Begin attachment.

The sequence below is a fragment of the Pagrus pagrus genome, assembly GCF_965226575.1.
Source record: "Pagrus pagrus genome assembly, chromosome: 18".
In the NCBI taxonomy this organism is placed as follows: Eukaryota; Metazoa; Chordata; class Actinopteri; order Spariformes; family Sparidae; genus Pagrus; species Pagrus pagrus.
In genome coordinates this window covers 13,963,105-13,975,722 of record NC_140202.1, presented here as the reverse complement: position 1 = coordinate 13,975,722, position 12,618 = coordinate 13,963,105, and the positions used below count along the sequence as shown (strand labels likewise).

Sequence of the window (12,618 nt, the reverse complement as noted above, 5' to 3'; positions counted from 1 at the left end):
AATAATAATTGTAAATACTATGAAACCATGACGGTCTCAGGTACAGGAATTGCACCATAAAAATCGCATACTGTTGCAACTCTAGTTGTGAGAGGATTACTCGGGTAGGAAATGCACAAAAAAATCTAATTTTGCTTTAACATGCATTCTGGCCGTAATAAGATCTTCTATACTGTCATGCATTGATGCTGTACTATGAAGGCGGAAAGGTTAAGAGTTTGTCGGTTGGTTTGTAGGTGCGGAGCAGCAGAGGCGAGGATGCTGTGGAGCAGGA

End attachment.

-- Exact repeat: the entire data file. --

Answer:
The sequence below is a fragment of the Pagrus pagrus genome, assembly GCF_965226575.1.
Source record: "Pagrus pagrus genome assembly, chromosome: 18".
In the NCBI taxonomy this organism is placed as follows: Eukaryota; Metazoa; Chordata; class Actinopteri; order Spariformes; family Sparidae; genus Pagrus; species Pagrus pagrus.
In genome coordinates this window covers 13,963,105-13,975,722 of record NC_140202.1, presented here as the reverse complement: position 1 = coordinate 13,975,722, position 12,618 = coordinate 13,963,105, and the positions used below count along the sequence as shown (strand labels likewise).

Sequence of the window (12,618 nt, the reverse complement as noted above, 5' to 3'; positions counted from 1 at the left end):
AATAATAATTGTAAATACTATGAAACCATGACGGTCTCAGGTACAGGAATTGCACCATAAAAATCGCATACTGTTGCAACTCTAGTTGTGAGAGGATTACTCGGGTAGGAAATGCACAAAAAAATCTAATTTTGCTTTAACATGCATTCTGGCCGTAATAAGATCTTCTATACTGTCATGCATTGATGCTGTACTATGAAGGCGGAAAGGTTAAGAGTTTGTCGGTTGGTTTGTAGGTGCGGAGCAGCAGAGGCGAGGATGCTGTGGAGCAGGA